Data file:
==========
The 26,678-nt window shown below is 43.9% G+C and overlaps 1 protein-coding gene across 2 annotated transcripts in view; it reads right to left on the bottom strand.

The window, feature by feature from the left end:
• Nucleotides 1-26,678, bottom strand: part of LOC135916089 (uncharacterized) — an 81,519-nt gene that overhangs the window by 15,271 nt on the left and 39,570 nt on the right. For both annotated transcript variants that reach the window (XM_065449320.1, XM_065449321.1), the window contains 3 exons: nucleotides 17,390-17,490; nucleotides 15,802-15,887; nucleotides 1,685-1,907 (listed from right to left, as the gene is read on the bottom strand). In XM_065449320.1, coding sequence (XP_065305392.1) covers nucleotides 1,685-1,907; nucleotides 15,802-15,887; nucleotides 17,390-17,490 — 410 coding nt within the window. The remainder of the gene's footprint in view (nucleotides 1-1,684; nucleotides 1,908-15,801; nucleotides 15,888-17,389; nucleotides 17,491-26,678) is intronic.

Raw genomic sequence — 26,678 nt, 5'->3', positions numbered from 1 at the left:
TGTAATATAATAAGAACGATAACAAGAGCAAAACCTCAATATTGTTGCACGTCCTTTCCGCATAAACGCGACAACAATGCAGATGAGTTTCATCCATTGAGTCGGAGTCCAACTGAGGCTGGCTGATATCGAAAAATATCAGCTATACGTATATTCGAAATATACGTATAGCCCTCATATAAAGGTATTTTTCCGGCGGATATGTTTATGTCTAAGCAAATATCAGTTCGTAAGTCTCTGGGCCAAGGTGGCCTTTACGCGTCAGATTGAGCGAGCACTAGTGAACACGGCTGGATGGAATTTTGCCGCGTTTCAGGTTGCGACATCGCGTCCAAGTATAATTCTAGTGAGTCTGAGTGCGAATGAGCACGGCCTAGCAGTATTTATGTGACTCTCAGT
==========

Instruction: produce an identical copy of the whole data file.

The 26,678-nt window shown below is 43.9% G+C and overlaps 1 protein-coding gene across 2 annotated transcripts in view; it reads right to left on the bottom strand.

The window, feature by feature from the left end:
• Nucleotides 1-26,678, bottom strand: part of LOC135916089 (uncharacterized) — an 81,519-nt gene that overhangs the window by 15,271 nt on the left and 39,570 nt on the right. For both annotated transcript variants that reach the window (XM_065449320.1, XM_065449321.1), the window contains 3 exons: nucleotides 17,390-17,490; nucleotides 15,802-15,887; nucleotides 1,685-1,907 (listed from right to left, as the gene is read on the bottom strand). In XM_065449320.1, coding sequence (XP_065305392.1) covers nucleotides 1,685-1,907; nucleotides 15,802-15,887; nucleotides 17,390-17,490 — 410 coding nt within the window. The remainder of the gene's footprint in view (nucleotides 1-1,684; nucleotides 1,908-15,801; nucleotides 15,888-17,389; nucleotides 17,491-26,678) is intronic.

Raw genomic sequence — 26,678 nt, 5'->3', positions numbered from 1 at the left:
TGTAATATAATAAGAACGATAACAAGAGCAAAACCTCAATATTGTTGCACGTCCTTTCCGCATAAACGCGACAACAATGCAGATGAGTTTCATCCATTGAGTCGGAGTCCAACTGAGGCTGGCTGATATCGAAAAATATCAGCTATACGTATATTCGAAATATACGTATAGCCCTCATATAAAGGTATTTTTCCGGCGGATATGTTTATGTCTAAGCAAATATCAGTTCGTAAGTCTCTGGGCCAAGGTGGCCTTTACGCGTCAGATTGAGCGAGCACTAGTGAACACGGCTGGATGGAATTTTGCCGCGTTTCAGGTTGCGACATCGCGTCCAAGTATAATTCTAGTGAGTCTGAGTGCGAATGAGCACGGCCTAGCAGTATTTATGTGACTCTCAGT